Matthew 17:20
And Jesus said unto them, Because of your unbelief: for verily I say unto you, If ye have faith as a grain of mustard seed, ye shall say unto this mountain, Remove hence to yonder place; and it shall remove; and nothing shall be impossible unto you.
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EXPOSITORY (ENGLISH BIBLE)
(20) Because of your unbelief.—The various reading, “Because of your little faith,” found in many, but not the most authoritative MSS., is interesting as an example of a tendency to tone down the apparent severity of our Lord’s words. They show conclusively that the disciples themselves came under the range of His rebuke to the “faithless and perverse generation.”

If ye have faith as a grain of mustard seed.—The hyperbolical form of our Lord’s words, repeated afterwards in Matthew 21:21, excluded from the thoughts of the disciples, as from our own, the possibility of a literal interpretation. The “grain of mustard seed” was, as in Matthew 13:31, the proverbial type of the infinitely little. To “remove mountains” was, as we see in 1Corinthians 13:2 (this may, however, have been an echo of our Lord’s teaching), the proverbial type of overcoming difficulties that seemed insurmountable. The words were, we may believe, dramatised by a gesture pointing to the mountain from which our Lord and the three disciples had descended, as afterwards by a like act in reference to the Mount of Olives (Matthew 21:21).

Nothing shall be impossible unto you.—The words, absolute as they sound, are yet, ipso facto, conditional. Nothing that comes within the range of faith in the wisdom and love of God, and therefore of submission to His will, is beyond the range of prayer.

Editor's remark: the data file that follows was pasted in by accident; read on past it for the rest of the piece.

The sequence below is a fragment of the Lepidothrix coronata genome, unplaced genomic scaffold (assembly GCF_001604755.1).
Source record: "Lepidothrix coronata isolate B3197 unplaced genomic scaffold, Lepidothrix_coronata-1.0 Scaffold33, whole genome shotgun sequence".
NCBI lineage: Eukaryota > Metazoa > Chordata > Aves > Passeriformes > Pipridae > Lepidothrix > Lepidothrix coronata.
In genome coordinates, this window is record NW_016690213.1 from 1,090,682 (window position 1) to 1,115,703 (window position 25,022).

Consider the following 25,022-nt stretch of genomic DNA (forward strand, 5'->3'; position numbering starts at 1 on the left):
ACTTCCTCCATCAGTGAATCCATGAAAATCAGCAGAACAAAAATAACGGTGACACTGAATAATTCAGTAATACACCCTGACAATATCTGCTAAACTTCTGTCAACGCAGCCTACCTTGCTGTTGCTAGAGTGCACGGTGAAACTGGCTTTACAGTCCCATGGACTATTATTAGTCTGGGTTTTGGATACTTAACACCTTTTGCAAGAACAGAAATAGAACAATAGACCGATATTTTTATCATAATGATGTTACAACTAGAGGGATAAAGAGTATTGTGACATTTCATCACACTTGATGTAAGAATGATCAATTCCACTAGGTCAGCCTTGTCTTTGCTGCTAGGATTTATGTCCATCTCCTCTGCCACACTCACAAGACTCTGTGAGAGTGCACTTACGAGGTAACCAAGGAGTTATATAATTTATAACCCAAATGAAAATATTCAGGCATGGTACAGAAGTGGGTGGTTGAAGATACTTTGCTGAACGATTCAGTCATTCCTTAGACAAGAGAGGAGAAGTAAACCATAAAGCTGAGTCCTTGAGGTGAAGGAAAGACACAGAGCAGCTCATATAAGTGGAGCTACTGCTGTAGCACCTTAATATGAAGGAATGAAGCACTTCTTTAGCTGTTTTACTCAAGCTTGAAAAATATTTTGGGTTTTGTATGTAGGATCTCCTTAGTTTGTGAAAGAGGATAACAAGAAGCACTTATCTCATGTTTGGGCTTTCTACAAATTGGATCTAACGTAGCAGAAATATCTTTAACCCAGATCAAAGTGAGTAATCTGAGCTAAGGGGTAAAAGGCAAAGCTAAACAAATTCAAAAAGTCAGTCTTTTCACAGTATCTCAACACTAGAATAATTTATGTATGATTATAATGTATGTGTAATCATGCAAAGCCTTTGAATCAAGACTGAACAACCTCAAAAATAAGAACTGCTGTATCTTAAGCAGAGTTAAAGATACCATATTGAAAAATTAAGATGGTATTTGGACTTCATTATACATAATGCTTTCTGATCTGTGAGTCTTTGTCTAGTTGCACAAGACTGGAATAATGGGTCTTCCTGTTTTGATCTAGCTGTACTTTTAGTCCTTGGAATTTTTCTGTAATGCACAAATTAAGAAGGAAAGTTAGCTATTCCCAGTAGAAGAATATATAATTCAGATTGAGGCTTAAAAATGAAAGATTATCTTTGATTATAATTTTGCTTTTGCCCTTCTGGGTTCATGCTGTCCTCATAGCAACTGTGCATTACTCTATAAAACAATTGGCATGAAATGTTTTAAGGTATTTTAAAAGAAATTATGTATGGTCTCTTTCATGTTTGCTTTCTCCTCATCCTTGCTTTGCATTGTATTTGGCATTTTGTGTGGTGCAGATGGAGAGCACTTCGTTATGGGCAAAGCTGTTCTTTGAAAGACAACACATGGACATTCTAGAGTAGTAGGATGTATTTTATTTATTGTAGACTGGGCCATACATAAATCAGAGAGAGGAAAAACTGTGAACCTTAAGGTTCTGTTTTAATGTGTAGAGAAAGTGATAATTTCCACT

17:14-21 The case of afflicted children should be presented to God by faithful and fervent prayer. Christ cured the child. Though the people were perverse, and Christ was provoked, yet care was taken of the child. When all other helps and succours fail, we are welcome to Christ, may trust in him, and in his power and goodness. See here an emblem of Christ's undertaking as our Redeemer. It encourages parents to bring children to Christ, whose souls are under Satan's power; he is able to heal them, and as willing as he is able. Not only bring them to Christ by prayer, but bring them to the word of Christ; to means by which Satan's strong-holds in the soul are beaten down. It is good for us to distrust ourselves and our own strength; but it is displeasing to Christ when we distrust any power derived from him, or granted by him. There was also something in the malady which rendered the cure difficult. The extraordinary power of Satan must not discourage our faith, but quicken us to more earnestness in praying to God for the increase of it. Do we wonder to see Satan's bodily possession of this young man from a child, when we see his spiritual possession of every son of Adam from the fall!As a grain of mustard-seed - See the notes at Matthew 13:31-32. The mustard-seed was the smallest of all seeds. It has been supposed by some, therefore, that he meant to say, If you have the smallest or feeblest faith that is genuine, you can do all things. The mustard-seed produced the largest of all herbs. It has been supposed by others, therefore, to mean, If you have increasing, expanding, enlarged faith, growing and strengthening from small beginnings, you can perform the most difficult undertaking. There is a principle of vitality in the grain of seed stretching forward to great results, which illustrates the nature of faith. Your faith should be like that. This is probably the true meaning.

Ye shall say unto this mountain ... - Probably he pointed to a mountain near, to assure them that if they had such faith they might accomplish the most difficult undertakings - things that at first would appear impossible.

Mt 17:14-23. Healing of a Demoniac Boy—Second Explicit Announcement by Our Lord of His Approaching Death and Resurrection. ( = Mr 9:14-32; Lu 9:37-45).